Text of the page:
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A Negative COVID-19 Test, Quarantine Required for Texas College Kids

College students this fall will have one more thing to add to their back-to-school checklists: in addition to registering for classes, ordering textbooks, and setting up their dorm rooms, they’ll also need to have a negative COVID-19 test result. 

College students might be wondering or worrying: How will I get tested? Will it cost money or will it be free? How does the university validate the tests? And what if I’m a student from out of state? 

In Texas and across the country, colleges and universities are adding testing measures to a long list of precautions they’re taking to try to curb the potential spread of the virus this fall. 

These precautions range from new dorm room reconfigurations and amended rules in dorms about visitors, shared spaces like community bathrooms and study halls, relaxed SAT and ACT requirements for admission, and university bookstores stocking the mandatory masks. 

But the testing requirements for the initial return to campus are unclear across the state. Many universities — such as Baylor or Prairie View A&M University — have clearly stated that students won’t be allowed back if they don’t provide a negative test result, and if they don’t, they’ll be required to self-quarantine for 14 days. 

At other universities, it’s less clear what the requirements to return are. Instead, it seems that most Texas universities are handling precautions differently depending on their student and campus size. 

Initial Testing Plans 

In some cases, like at Baylor, universities are mailing test kits to students to send back to a lab before classes start. For Baylor, this means testing 18,000 students with just a little over two weeks before the start of the semester. 

Rice University plans to test students before they report to their room assignments in a free two-step process. Rice has contracted 60,000 tests for the fall semester and will also test a large portion of their community with priority based on high risk and potential exposure. 

This is especially important as Orientation Week activities — which will be in a hybrid virtual and in-person format and are a key component to student life at Rice — begin and leaders and administrators return to campus. 

But the issue with routine or initial testing is the amount of time it takes to get a test result back, which can vary from 24 hours to a few days depending on where you get it, if it’s on campus, or has to be mailed to a lab. There’s also the reality that a test only shows a small time frame when someone is infected or not. 

“You and I can be tested tomorrow, and tomorrow or in two days, we could test positive, so making it a requirement to test everybody as they come back to school doesn’t make a lot of sense,” said Gerald Parker, an infectious disease expert and director of the biosecurity and pandemic policy program at Texas A&M’s Bush School of Government and Public Service, to the Houston Chronicle. 

Testing After the Semester Starts 

To keep students safe, most university testing won’t stop once students arrive and classes start. 

Once the semester officially begins, Rice University will randomly screen students weekly and isolate students who test positive in a separate on-campus dorm. 

Texas A&M — which has substantially more students than Baylor, at a nearly 70,000 strong student body — also plans to do routine testing and monitor the results closely.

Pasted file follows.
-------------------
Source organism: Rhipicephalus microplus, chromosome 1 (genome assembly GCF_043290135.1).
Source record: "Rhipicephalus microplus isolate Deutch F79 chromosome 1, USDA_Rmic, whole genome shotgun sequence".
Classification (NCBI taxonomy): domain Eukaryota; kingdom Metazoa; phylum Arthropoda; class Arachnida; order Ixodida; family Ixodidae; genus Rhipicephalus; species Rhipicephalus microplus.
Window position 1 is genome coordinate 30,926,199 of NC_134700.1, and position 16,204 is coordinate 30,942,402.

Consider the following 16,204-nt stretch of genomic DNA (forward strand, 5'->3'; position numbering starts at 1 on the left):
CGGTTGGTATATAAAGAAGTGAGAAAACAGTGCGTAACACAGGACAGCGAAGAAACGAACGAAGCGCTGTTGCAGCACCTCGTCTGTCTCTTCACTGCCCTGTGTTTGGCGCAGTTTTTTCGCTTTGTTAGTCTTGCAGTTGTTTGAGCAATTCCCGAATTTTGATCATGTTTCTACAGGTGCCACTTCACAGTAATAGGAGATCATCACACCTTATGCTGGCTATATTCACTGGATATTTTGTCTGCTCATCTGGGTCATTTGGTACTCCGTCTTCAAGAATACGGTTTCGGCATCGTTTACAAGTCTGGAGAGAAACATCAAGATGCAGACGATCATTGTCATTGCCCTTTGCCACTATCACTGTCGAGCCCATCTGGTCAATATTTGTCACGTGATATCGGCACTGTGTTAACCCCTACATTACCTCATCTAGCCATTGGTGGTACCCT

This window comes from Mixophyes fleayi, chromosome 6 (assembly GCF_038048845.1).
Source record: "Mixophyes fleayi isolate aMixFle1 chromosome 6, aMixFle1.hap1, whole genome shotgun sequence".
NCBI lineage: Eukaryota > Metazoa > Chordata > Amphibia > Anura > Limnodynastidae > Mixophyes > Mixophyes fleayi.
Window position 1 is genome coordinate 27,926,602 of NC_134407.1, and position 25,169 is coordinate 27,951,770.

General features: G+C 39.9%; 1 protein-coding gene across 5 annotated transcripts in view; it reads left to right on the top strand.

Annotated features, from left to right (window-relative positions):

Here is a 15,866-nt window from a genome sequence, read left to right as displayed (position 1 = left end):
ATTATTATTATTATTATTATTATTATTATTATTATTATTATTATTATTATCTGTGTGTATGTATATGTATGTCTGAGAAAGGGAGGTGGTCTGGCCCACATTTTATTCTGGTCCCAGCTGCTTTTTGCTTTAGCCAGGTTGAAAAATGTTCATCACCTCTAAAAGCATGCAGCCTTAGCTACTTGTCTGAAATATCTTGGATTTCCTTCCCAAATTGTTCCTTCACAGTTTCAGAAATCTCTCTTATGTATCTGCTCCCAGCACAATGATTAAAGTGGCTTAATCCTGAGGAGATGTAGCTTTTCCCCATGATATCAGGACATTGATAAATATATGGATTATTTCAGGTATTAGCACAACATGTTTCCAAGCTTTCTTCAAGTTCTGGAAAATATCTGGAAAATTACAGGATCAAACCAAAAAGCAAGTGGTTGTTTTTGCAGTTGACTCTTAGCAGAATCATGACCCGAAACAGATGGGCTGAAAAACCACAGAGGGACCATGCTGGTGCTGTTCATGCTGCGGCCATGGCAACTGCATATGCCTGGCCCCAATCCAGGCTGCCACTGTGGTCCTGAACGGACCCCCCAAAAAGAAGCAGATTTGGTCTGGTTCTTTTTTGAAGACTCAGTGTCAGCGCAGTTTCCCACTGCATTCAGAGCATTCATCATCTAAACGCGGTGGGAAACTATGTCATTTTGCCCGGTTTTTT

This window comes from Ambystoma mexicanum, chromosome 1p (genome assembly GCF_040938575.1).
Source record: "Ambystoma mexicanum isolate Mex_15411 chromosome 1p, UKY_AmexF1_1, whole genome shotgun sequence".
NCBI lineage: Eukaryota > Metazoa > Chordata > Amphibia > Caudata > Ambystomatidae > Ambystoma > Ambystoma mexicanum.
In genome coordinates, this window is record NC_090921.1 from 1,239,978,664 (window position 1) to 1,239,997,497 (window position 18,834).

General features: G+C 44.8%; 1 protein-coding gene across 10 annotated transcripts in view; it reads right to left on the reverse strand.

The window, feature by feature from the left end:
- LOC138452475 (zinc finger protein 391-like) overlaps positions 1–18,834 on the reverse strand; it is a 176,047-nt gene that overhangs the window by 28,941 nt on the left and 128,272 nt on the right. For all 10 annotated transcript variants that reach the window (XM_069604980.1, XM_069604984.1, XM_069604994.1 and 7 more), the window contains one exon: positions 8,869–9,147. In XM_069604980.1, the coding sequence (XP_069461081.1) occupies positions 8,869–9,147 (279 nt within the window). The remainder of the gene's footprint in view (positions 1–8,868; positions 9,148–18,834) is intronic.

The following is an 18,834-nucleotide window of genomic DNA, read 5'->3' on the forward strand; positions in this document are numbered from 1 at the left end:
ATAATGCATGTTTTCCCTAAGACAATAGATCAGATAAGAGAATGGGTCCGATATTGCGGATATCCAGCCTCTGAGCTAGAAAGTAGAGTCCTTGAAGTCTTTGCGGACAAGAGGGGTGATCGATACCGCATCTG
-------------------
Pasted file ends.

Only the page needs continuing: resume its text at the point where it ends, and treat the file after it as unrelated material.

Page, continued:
The Texas A&M system will send about 15,000 test kits to its 11 college campuses each month and will have a central location for free testing for students, faculty and staff, officials said.

Cost of Testing 

Testing at universities like University of Houston, Rice and Texas A&M will be free to students, but is costing the universities millions in supplies. The Texas A&M University system has set aside $16 million for testing with a potential FEMA reimbursement up to 75 percent. The cost per student per test is about $150, which could mean more than $2 million a month for the university. 

And the supplies contracted by universities are limited, too, so administrators are also encouraging students to utilize their own insurance plans if they have them or get a test at home before returning to campus. Many universities are organizing student testing info through online registration systems. 

Not all universities will offer free testing, though. Tests at the University of Texas at Austin will cost students $88 for a viral test and $53 for an antibody test. 

Student Life Changes

For out-of-town students, Rice University is setting an example by staging new student arrivals on staggered days in its operational timeline. Houston area students arrive for “O-week” and drop off their belongings at dorms a few days before out of town students. 

Add face masks and thermometers to the list of dorm staples: Texas students are encouraged — like at Rice — to be prepared, or even bring a folding chair and insect repellant in case they have to attend classes in an alternate outdoor venue for social distancing. 

Universities are also taking significant safety measures around their campuses. Plexiglass dividers at the library or in shared community bathrooms and handwashing and hand sanitizer stations are now a normal sight. 

At Sam Houston State University, blue lounge chairs in the student center are flagged systematically with colorful checkmark and “x” stickers to remind students to social distance — a visible reminder that the fall semester will be unlike what students have experienced before, and for freshman: a whole new world, in more ways than one.

Meredith Mohr
Meredith Mohr
Meredith is a writer, editor, storyteller, and "girl-in-the-city." She's created content for thought leaders for publications like Forbes, The Texas Tribune, and The Houston Chronicle.


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